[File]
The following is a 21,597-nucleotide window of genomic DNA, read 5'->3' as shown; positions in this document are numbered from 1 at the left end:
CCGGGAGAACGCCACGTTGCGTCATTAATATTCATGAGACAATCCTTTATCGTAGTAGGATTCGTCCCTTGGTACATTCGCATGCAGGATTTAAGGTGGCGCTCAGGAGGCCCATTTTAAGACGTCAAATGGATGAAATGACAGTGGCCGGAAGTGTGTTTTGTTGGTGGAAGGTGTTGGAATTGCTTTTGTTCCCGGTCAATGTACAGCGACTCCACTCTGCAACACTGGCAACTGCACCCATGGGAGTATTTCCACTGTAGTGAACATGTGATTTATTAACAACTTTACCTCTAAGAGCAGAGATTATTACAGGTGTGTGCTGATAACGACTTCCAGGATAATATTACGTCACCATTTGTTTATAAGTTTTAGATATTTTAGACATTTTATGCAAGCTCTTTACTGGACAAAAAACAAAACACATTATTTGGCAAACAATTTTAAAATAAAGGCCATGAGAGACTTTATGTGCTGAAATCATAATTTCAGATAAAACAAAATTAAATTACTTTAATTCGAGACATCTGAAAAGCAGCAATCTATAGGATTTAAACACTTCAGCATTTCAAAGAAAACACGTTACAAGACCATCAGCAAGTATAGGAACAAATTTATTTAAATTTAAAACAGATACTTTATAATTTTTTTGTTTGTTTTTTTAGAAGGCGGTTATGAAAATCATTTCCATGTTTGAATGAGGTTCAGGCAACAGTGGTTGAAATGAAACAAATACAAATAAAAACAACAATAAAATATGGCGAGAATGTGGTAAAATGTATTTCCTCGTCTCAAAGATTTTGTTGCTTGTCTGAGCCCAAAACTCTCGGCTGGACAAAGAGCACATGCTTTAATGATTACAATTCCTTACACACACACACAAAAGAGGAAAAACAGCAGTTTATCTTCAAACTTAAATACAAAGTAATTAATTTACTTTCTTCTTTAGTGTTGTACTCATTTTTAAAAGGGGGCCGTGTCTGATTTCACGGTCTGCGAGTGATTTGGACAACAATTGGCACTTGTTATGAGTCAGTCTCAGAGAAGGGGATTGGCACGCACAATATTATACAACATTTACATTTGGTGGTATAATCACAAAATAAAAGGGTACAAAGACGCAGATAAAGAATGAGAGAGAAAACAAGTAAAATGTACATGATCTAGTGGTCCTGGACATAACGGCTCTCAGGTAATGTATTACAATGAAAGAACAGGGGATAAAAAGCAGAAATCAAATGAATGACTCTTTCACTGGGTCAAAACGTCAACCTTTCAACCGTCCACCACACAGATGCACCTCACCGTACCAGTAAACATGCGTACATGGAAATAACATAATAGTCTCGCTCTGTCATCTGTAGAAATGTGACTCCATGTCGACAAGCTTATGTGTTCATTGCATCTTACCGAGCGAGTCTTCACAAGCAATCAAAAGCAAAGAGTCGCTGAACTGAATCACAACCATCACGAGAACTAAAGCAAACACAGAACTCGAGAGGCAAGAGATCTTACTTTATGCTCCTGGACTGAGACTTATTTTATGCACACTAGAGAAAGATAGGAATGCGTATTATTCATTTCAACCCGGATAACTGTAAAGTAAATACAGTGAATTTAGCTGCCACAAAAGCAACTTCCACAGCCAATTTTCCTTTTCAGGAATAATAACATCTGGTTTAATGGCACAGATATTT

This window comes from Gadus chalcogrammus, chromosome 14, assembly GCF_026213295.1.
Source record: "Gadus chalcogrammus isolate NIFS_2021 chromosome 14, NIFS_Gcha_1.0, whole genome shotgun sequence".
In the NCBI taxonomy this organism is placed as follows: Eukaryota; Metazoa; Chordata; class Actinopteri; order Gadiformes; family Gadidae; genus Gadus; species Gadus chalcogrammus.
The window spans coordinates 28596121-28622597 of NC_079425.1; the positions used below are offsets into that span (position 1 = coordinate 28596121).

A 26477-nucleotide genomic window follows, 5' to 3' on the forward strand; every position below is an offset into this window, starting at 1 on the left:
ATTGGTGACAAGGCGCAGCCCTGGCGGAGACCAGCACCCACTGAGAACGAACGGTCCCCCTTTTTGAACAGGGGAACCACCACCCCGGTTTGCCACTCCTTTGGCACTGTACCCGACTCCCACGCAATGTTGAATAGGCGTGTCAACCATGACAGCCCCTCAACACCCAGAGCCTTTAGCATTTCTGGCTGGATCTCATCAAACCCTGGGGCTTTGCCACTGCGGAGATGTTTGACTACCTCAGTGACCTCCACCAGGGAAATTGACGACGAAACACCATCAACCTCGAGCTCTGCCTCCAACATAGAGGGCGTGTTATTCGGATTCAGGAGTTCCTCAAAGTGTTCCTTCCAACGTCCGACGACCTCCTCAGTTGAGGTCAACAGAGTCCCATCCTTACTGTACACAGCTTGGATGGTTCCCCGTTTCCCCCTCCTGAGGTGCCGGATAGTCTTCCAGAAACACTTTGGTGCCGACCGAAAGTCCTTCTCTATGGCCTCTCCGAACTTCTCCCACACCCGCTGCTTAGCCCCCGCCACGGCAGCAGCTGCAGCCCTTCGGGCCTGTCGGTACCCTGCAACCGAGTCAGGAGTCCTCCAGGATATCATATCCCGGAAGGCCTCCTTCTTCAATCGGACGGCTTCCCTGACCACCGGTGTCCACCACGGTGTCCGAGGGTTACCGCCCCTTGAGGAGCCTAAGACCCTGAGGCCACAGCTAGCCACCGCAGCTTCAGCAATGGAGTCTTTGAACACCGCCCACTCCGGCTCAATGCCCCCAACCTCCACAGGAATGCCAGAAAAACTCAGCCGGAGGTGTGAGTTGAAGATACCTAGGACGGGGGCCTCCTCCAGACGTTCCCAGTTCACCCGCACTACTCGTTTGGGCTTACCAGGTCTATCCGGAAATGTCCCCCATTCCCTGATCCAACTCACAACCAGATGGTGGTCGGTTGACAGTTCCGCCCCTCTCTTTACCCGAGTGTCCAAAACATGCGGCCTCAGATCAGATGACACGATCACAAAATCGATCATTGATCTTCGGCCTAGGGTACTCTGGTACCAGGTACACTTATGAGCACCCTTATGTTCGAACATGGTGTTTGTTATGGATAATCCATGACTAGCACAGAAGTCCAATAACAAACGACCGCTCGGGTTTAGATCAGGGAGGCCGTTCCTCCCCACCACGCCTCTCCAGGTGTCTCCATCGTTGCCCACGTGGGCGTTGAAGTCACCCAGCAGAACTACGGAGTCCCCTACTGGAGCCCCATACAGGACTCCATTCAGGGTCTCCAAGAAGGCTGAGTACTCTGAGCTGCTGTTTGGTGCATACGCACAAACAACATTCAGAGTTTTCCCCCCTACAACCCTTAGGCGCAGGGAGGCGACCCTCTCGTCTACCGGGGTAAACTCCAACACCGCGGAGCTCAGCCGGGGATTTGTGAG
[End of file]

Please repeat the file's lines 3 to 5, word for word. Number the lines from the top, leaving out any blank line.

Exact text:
This window comes from Gadus chalcogrammus, chromosome 14, assembly GCF_026213295.1.
Source record: "Gadus chalcogrammus isolate NIFS_2021 chromosome 14, NIFS_Gcha_1.0, whole genome shotgun sequence".
In the NCBI taxonomy this organism is placed as follows: Eukaryota; Metazoa; Chordata; class Actinopteri; order Gadiformes; family Gadidae; genus Gadus; species Gadus chalcogrammus.